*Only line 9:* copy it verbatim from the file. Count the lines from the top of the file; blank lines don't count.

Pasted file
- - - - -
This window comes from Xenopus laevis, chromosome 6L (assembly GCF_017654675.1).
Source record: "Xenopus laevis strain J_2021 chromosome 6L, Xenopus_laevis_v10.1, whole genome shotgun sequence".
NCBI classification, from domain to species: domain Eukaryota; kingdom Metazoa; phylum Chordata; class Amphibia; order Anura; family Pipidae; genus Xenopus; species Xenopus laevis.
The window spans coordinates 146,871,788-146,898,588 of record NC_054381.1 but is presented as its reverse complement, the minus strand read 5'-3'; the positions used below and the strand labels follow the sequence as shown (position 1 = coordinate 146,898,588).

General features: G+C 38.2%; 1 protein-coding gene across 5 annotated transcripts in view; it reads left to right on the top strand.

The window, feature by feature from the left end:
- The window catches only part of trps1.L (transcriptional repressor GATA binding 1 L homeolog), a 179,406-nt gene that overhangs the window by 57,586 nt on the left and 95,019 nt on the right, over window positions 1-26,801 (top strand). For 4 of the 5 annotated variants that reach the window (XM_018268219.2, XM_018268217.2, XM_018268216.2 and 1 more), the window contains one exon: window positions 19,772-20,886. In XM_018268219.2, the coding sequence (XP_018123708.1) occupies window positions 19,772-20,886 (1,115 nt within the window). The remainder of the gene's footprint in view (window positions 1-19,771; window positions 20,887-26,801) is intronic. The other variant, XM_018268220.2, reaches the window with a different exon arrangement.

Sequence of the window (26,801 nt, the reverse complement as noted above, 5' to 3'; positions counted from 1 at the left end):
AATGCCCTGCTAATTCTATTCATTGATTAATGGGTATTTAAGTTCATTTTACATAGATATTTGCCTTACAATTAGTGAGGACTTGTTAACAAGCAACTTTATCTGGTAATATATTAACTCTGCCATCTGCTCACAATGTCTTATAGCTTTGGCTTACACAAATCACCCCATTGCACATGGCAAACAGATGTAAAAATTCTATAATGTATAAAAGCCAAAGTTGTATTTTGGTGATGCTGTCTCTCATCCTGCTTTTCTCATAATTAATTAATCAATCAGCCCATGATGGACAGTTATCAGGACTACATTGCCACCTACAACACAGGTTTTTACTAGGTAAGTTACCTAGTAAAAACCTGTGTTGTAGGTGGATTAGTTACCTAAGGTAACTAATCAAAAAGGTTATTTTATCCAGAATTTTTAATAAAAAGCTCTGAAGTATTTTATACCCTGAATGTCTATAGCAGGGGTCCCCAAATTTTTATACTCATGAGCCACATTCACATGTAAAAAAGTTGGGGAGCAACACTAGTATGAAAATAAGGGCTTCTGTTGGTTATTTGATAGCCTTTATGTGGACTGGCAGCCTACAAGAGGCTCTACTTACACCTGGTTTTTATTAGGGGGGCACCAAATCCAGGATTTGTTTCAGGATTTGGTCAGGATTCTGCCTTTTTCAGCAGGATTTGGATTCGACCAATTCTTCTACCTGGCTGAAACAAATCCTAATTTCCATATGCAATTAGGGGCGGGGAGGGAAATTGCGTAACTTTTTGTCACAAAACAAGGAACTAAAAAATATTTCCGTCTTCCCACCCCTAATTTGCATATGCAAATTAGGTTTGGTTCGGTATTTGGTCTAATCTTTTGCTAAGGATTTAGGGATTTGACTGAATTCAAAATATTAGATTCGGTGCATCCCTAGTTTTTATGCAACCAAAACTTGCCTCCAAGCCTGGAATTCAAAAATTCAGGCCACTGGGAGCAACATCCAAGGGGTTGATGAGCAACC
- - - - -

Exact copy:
AATGCCCTGCTAATTCTATTCATTGATTAATGGGTATTTAAGTTCATTTTACATAGATATTTGCCTTACAATTAGTGAGGACTTGTTAACAAGCAACTTTATCTGGTAATATATTAACTCTGCCATCTGCTCACAATGTCTTATAGCTTTGGCTTACACAAATCACCCCATTGCACATGGCAAACAGATGTAAAAATTCTATAATGTATAAAAGCCAAAGTTGTATTTTGGTGATGCTGTCTCTCATCCTGCTTTTCTCATAATTAATTAATCAATCAGCCCATGATGGACAGTTATCAGGACTACATTGCCACCTACAACACAGGTTTTTACTAGGTAAGTTACCTAGTAAAAACCTGTGTTGTAGGTGGATTAGTTACCTAAGGTAACTAATCAAAAAGGTTATTTTATCCAGAATTTTTAATAAAAAGCTCTGAAGTATTTTATACCCTGAATGTCTATAGCAGGGGTCCCCAAATTTTTATACTCATGAGCCACATTCACATGTAAAAAAGTTGGGGAGCAACACTAGTATGAAAATAAGGGCTTCTGTTGGTTATTTGATAGCCTTTATGTGGACTGGCAGCCTACAAGAGGCTCTACTTACACCTGGTTTTTATTAGGGGGGCACCAAATCCAGGATTTGTTTCAGGATTTGGTCAGGATTCTGCCTTTTTCAGCAGGATTTGGATTCGACCAATTCTTCTACCTGGCTGAAACAAATCCTAATTTCCATATGCAATTAGGGGCGGGGAGGGAAATTGCGTAACTTTTTGTCACAAAACAAGGAACTAAAAAATATTTCCGTCTTCCCACCCCTAATTTGCATATGCAAATTAGGTTTGGTTCGGTATTTGGTCTAATCTTTTGCTAAGGATTTAGGGATTTGACTGAATTCAAAATATTAGATTCGGTGCATCCCTAGTTTTTATGCAACCAAAACTTGCCTCCAAGCCTGGAATTCAAAAATTCAGGCCACTGGGAGCAACATCCAAGGGGTTGATGAGCAACC